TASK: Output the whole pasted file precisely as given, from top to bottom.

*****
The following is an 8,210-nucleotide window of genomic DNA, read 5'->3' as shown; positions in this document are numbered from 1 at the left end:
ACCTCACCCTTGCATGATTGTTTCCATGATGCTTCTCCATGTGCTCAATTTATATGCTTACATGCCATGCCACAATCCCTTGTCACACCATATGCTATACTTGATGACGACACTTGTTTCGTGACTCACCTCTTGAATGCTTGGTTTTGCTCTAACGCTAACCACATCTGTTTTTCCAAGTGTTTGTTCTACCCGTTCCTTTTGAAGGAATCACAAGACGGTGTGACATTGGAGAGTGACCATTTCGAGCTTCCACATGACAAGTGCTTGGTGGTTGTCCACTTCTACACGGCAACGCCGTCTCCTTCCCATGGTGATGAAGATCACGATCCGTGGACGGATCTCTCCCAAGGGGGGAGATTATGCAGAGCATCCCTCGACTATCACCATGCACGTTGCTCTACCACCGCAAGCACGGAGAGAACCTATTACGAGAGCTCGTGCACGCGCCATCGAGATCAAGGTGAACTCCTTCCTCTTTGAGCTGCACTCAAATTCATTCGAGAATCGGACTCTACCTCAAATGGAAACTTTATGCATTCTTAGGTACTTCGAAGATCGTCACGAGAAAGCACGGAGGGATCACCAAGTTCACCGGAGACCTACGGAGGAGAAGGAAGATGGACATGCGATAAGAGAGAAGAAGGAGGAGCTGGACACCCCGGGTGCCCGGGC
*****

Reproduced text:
The following is an 8,210-nucleotide window of genomic DNA, read 5'->3' as shown; positions in this document are numbered from 1 at the left end:
ACCTCACCCTTGCATGATTGTTTCCATGATGCTTCTCCATGTGCTCAATTTATATGCTTACATGCCATGCCACAATCCCTTGTCACACCATATGCTATACTTGATGACGACACTTGTTTCGTGACTCACCTCTTGAATGCTTGGTTTTGCTCTAACGCTAACCACATCTGTTTTTCCAAGTGTTTGTTCTACCCGTTCCTTTTGAAGGAATCACAAGACGGTGTGACATTGGAGAGTGACCATTTCGAGCTTCCACATGACAAGTGCTTGGTGGTTGTCCACTTCTACACGGCAACGCCGTCTCCTTCCCATGGTGATGAAGATCACGATCCGTGGACGGATCTCTCCCAAGGGGGGAGATTATGCAGAGCATCCCTCGACTATCACCATGCACGTTGCTCTACCACCGCAAGCACGGAGAGAACCTATTACGAGAGCTCGTGCACGCGCCATCGAGATCAAGGTGAACTCCTTCCTCTTTGAGCTGCACTCAAATTCATTCGAGAATCGGACTCTACCTCAAATGGAAACTTTATGCATTCTTAGGTACTTCGAAGATCGTCACGAGAAAGCACGGAGGGATCACCAAGTTCACCGGAGACCTACGGAGGAGAAGGAAGATGGACATGCGATAAGAGAGAAGAAGGAGGAGCTGGACACCCCGGGTGCCCGGGC